Last week, we told you about a young woman who shared her graphic battle with skin cancer with the world. We brought you up to speed on the dangerous realities of tanning beds and the harm they can cause your skin. This week, we’re taking a look at some of the best ways to prevent skin cancer as part of the U.S. Department of Health and Human Services’ Melanoma/Skin Cancer Detection and Prevention Month.
Skin cancer is a preventable cancer, meaning lifestyle and behavior changes, diet and exercise can impact your chances of developing this disease. Here are some of your best bets in the lifestyle and diet departments to keep your skin cancer-free.
Sunscreen: Just like you wear your seatbelt while driving a car, you should wear sunscreen when you’re outside. In 2011, the U.S. Food and Drug Administration created new rules for sunscreen sold over the counter, making sure all sunscreens meet current effectiveness and safety standards. In addition to using a quality sunscreen, the keys to staying protected are to reapply your sunscreen every two hours or after sweating or swimming and to use the right amount. The American Academy of Dermatology recommends one ounce of sunscreen — about the size of your palm. And remember, no sunscreen is really waterproof; water and sweat will wash the protection away.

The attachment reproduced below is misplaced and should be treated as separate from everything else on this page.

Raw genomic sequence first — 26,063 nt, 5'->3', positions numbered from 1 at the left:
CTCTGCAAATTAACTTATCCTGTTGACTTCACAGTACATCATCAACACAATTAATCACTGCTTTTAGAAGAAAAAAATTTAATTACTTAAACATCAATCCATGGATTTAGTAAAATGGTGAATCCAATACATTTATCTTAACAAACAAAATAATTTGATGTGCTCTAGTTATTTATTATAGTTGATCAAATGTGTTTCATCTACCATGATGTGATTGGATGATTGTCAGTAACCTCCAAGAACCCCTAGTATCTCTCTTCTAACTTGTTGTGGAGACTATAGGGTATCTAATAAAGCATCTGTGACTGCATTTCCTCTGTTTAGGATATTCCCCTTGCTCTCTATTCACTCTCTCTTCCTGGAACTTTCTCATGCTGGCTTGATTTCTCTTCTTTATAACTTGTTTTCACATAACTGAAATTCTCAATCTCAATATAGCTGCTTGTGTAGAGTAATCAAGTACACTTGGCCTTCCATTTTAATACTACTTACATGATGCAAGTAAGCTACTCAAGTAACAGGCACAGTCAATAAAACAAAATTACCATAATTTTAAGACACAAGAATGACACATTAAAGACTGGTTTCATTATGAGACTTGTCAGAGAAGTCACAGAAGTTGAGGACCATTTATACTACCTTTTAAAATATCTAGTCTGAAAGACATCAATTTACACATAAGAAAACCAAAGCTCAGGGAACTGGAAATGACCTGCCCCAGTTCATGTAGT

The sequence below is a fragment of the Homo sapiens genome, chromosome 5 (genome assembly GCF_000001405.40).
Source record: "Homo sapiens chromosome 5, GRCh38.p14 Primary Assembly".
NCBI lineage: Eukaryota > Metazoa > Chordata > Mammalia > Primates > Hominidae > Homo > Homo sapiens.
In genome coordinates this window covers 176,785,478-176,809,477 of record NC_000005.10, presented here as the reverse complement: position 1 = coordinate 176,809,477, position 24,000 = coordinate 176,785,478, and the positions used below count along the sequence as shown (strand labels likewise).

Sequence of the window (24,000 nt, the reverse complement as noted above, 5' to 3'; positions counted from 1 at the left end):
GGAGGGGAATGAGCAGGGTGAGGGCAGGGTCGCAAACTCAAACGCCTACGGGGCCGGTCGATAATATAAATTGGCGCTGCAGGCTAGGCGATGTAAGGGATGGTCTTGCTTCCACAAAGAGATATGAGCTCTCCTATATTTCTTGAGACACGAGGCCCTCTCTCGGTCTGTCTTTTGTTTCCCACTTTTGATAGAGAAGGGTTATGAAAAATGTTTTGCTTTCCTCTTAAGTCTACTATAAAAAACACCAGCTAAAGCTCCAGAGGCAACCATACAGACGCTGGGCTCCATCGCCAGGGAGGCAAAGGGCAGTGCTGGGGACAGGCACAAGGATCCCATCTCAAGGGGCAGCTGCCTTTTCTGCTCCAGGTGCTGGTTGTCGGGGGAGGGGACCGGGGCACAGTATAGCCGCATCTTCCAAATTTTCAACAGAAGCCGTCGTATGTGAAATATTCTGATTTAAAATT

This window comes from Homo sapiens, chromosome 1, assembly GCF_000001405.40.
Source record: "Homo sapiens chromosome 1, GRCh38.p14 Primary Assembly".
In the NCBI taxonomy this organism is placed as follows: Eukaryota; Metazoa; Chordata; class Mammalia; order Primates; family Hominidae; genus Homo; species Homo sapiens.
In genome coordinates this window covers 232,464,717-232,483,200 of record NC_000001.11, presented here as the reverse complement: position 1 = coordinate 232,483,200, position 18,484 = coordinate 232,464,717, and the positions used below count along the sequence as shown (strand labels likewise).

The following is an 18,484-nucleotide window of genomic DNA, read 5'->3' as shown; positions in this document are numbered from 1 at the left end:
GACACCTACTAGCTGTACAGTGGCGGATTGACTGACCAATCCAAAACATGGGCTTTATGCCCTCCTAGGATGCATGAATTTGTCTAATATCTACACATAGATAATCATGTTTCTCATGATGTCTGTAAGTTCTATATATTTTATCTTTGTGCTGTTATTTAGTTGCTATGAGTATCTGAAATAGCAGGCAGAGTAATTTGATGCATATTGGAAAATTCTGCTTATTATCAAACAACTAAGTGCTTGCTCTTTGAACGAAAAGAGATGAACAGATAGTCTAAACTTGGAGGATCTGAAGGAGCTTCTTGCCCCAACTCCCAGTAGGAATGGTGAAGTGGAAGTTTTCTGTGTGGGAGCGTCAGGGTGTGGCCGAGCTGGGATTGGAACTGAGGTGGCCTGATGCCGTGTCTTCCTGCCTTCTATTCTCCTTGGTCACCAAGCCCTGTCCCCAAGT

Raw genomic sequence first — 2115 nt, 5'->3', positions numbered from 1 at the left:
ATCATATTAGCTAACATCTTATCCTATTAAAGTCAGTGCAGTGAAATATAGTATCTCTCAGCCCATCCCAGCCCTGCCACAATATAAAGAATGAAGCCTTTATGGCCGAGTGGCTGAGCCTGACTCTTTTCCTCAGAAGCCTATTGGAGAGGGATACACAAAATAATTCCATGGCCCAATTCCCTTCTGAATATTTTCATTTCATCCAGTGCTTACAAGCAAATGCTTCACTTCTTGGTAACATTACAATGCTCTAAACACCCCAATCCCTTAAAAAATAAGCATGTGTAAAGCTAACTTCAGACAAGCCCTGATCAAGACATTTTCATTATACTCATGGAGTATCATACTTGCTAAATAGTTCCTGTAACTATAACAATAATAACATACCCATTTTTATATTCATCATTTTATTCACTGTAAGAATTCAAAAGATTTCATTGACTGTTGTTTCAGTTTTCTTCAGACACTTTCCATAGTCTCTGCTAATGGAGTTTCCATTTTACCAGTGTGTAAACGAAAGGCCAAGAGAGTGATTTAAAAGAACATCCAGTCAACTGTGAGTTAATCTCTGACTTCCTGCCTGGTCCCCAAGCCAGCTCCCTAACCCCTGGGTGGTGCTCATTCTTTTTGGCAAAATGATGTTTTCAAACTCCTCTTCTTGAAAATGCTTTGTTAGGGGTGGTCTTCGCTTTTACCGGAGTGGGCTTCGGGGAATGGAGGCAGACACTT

Shade and cover: It’s best to avoid sun between the hours of 10 a.m. and 2 p.m., when the rays are at their peak. A good rule of thumb: if your shadow is shorter than you are, it’s time to find a shady spot. In addition to sunscreen protection, covering up with loose-fitting clothing can help keep the harmful rays at bay. Wear long sleeved shirts, pants, wide-brimmed hats and sunglasses to protect your skin and eyes.
Healthy tanning: An oxymoron! There is really no “healthy” tan from the sun or a tanning bed. If you think tan looks good on you, use a self-tanner to achieve the results you want. But don’t think because your skin is darker that it’s safe to be in the sun. You’ll still need to use sunscreen, even with a self-tanner.
Vital vitamin D: How can the sun be bad if it infuses your body with vitamins? There are easier and safer ways to get your vitamin D than sun exposure. Fish like tuna and salmon are rich in vitamin D, and foods like eggs, mushrooms and cheese also contain the vitamin. Vitamin D supplements are also a good bet.
Check yourself: You know your body better than anyone. Take time to scan your skin for any signs of skin cancer. Keep an eye out for any new moles or spots on your skin, and take note of any color, shape or diameter changes that may indicate melanoma. If you’re not sure about a mole, ask your doctor for their opinion.